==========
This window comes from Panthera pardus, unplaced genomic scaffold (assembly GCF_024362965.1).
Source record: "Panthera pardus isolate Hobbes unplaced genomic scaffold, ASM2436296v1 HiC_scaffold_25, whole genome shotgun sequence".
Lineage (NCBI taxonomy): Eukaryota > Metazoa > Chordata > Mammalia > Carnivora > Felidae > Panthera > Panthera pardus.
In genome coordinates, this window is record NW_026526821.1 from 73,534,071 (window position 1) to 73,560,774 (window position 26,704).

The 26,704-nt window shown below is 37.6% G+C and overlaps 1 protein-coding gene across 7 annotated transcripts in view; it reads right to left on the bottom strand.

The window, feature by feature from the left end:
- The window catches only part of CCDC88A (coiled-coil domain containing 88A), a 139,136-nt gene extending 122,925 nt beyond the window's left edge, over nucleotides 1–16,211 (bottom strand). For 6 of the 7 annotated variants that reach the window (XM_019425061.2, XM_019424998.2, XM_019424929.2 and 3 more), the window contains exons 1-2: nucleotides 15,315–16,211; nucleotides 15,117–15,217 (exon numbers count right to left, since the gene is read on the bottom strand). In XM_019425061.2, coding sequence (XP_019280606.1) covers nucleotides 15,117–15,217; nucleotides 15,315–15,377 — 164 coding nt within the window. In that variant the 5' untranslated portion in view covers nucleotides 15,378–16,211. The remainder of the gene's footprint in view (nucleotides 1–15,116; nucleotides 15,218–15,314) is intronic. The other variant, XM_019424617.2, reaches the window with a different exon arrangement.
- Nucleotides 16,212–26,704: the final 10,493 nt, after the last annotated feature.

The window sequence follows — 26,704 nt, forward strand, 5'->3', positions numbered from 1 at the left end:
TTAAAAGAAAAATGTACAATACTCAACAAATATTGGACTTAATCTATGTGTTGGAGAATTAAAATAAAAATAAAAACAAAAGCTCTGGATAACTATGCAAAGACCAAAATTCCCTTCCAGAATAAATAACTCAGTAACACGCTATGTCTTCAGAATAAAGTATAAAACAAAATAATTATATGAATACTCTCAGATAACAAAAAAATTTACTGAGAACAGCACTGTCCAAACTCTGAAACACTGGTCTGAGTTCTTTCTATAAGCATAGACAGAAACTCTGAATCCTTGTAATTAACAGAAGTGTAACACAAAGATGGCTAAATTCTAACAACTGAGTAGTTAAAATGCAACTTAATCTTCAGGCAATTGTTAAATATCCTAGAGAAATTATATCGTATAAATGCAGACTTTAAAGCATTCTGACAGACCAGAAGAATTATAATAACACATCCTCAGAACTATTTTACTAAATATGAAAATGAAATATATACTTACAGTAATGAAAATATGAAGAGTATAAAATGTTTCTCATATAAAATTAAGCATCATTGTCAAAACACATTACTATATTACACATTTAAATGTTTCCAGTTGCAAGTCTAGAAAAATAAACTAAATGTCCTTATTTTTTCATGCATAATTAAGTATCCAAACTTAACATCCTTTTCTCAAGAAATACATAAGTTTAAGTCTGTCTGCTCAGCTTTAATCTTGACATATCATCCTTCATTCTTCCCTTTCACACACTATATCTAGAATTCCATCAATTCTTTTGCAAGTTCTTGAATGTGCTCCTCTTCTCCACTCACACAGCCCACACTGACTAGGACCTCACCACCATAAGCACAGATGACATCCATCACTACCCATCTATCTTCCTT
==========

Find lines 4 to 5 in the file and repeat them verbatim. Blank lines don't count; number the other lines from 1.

In genome coordinates, this window is record NW_026526821.1 from 73,534,071 (window position 1) to 73,560,774 (window position 26,704).

The 26,704-nt window shown below is 37.6% G+C and overlaps 1 protein-coding gene across 7 annotated transcripts in view; it reads right to left on the bottom strand.